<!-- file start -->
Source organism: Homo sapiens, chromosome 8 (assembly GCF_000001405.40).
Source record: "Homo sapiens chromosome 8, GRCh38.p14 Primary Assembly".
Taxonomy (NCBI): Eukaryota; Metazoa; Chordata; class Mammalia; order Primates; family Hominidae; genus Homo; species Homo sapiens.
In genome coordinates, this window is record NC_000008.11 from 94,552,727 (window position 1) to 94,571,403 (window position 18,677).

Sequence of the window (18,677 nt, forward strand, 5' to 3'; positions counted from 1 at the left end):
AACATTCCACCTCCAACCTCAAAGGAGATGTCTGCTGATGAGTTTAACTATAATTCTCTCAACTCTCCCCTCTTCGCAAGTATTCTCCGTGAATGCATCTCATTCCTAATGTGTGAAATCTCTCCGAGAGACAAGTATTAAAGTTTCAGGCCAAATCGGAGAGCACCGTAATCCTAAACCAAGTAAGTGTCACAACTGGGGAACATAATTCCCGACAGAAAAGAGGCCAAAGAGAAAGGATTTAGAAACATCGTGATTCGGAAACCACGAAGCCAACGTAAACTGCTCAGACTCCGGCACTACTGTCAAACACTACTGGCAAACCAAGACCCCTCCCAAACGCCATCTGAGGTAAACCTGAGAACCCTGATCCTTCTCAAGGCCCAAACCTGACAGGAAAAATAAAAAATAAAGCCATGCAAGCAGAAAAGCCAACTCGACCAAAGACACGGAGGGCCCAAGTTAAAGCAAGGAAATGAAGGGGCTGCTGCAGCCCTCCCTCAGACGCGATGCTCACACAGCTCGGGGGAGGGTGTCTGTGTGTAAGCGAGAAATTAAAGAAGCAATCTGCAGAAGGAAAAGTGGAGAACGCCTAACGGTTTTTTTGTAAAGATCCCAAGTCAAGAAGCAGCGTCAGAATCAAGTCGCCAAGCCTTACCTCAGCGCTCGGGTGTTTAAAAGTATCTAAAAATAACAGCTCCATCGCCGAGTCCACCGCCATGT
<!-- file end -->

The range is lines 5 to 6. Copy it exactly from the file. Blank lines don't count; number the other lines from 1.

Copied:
Sequence of the window (18,677 nt, forward strand, 5' to 3'; positions counted from 1 at the left end):
AACATTCCACCTCCAACCTCAAAGGAGATGTCTGCTGATGAGTTTAACTATAATTCTCTCAACTCTCCCCTCTTCGCAAGTATTCTCCGTGAATGCATCTCATTCCTAATGTGTGAAATCTCTCCGAGAGACAAGTATTAAAGTTTCAGGCCAAATCGGAGAGCACCGTAATCCTAAACCAAGTAAGTGTCACAACTGGGGAACATAATTCCCGACAGAAAAGAGGCCAAAGAGAAAGGATTTAGAAACATCGTGATTCGGAAACCACGAAGCCAACGTAAACTGCTCAGACTCCGGCACTACTGTCAAACACTACTGGCAAACCAAGACCCCTCCCAAACGCCATCTGAGGTAAACCTGAGAACCCTGATCCTTCTCAAGGCCCAAACCTGACAGGAAAAATAAAAAATAAAGCCATGCAAGCAGAAAAGCCAACTCGACCAAAGACACGGAGGGCCCAAGTTAAAGCAAGGAAATGAAGGGGCTGCTGCAGCCCTCCCTCAGACGCGATGCTCACACAGCTCGGGGGAGGGTGTCTGTGTGTAAGCGAGAAATTAAAGAAGCAATCTGCAGAAGGAAAAGTGGAGAACGCCTAACGGTTTTTTTGTAAAGATCCCAAGTCAAGAAGCAGCGTCAGAATCAAGTCGCCAAGCCTTACCTCAGCGCTCGGGTGTTTAAAAGTATCTAAAAATAACAGCTCCATCGCCGAGTCCACCGCCATGT